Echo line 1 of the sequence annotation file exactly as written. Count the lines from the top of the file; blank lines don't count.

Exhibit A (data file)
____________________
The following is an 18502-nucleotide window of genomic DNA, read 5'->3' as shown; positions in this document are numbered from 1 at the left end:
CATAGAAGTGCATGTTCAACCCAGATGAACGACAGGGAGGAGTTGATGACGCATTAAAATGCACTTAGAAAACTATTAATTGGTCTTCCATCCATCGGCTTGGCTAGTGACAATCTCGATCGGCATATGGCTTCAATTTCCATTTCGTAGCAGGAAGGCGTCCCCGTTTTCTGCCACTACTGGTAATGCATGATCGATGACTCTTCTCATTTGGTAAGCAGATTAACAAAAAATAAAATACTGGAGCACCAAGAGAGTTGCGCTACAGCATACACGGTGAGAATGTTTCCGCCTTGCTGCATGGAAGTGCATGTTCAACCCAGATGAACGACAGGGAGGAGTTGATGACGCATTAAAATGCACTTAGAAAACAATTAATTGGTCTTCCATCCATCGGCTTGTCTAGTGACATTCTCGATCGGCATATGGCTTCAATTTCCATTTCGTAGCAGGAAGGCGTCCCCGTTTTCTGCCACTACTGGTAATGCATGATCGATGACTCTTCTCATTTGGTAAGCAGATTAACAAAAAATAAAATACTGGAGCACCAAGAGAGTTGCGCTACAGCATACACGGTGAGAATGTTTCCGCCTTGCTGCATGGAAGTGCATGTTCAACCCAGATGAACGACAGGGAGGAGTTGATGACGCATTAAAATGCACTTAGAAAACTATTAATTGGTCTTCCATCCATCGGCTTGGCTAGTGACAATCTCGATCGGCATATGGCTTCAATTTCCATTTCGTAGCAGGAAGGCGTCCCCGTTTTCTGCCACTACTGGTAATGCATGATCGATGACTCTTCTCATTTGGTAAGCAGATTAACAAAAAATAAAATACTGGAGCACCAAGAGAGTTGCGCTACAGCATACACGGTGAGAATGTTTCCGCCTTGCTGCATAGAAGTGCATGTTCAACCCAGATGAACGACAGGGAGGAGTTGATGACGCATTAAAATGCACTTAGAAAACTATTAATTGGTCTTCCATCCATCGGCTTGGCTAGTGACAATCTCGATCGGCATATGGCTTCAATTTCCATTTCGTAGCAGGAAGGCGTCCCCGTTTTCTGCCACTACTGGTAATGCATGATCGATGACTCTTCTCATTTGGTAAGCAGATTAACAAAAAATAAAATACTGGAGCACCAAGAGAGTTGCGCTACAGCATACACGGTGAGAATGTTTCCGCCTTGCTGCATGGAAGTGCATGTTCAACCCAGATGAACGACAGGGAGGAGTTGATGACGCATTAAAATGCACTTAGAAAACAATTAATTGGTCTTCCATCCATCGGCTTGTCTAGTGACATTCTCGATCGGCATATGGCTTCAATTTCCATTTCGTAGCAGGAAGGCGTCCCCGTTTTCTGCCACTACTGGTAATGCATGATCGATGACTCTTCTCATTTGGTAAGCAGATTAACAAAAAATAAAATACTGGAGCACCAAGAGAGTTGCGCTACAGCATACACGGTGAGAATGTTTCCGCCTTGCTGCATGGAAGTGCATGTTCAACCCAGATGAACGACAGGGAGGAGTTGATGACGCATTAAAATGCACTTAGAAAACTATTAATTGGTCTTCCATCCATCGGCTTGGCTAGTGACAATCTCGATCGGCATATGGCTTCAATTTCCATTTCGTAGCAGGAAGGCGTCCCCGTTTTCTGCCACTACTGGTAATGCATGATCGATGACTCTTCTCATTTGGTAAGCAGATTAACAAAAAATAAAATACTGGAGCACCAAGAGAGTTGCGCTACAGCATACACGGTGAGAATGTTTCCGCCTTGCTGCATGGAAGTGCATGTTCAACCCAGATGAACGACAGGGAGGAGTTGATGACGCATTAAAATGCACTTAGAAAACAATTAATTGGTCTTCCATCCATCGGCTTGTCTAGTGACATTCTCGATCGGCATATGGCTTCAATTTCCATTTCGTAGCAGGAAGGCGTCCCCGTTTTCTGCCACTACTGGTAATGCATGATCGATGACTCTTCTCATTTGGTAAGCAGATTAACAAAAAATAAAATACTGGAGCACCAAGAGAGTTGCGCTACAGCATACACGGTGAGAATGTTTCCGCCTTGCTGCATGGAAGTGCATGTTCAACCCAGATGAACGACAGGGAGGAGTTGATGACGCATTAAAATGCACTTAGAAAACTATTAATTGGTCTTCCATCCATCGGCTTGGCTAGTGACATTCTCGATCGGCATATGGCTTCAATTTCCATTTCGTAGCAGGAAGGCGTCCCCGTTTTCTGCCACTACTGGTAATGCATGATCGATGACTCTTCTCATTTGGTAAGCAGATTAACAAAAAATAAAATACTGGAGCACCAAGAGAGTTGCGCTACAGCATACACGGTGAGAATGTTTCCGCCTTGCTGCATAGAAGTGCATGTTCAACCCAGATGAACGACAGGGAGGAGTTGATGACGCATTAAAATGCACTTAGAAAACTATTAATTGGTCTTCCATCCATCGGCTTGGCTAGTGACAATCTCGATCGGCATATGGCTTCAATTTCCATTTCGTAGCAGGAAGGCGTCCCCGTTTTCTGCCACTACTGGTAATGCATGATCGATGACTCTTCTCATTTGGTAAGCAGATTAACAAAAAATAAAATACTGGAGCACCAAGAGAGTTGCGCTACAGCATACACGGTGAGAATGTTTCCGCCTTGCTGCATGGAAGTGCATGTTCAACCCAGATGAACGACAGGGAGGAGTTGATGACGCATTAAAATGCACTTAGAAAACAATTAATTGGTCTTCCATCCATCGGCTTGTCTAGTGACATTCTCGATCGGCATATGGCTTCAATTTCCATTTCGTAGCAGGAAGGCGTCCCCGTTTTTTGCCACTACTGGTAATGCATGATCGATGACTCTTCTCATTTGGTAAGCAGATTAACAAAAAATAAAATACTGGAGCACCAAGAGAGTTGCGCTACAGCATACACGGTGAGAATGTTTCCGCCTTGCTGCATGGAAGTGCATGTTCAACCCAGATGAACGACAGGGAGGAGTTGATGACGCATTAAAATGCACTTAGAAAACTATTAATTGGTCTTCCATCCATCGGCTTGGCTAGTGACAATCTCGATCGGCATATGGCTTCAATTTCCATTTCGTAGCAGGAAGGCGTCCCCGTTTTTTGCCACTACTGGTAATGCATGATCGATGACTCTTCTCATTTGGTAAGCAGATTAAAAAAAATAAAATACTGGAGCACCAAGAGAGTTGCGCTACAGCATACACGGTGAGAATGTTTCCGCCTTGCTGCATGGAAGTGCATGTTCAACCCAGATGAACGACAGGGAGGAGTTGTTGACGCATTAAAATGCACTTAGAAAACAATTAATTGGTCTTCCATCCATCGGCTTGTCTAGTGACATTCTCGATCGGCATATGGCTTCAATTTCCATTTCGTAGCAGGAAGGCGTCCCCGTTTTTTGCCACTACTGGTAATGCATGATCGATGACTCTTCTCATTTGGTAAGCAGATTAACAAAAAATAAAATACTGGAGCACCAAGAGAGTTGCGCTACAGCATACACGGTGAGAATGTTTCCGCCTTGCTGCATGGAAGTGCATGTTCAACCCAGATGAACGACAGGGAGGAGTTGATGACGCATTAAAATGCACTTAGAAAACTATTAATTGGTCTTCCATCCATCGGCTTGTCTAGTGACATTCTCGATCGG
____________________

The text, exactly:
The following is an 18502-nucleotide window of genomic DNA, read 5'->3' as shown; positions in this document are numbered from 1 at the left end: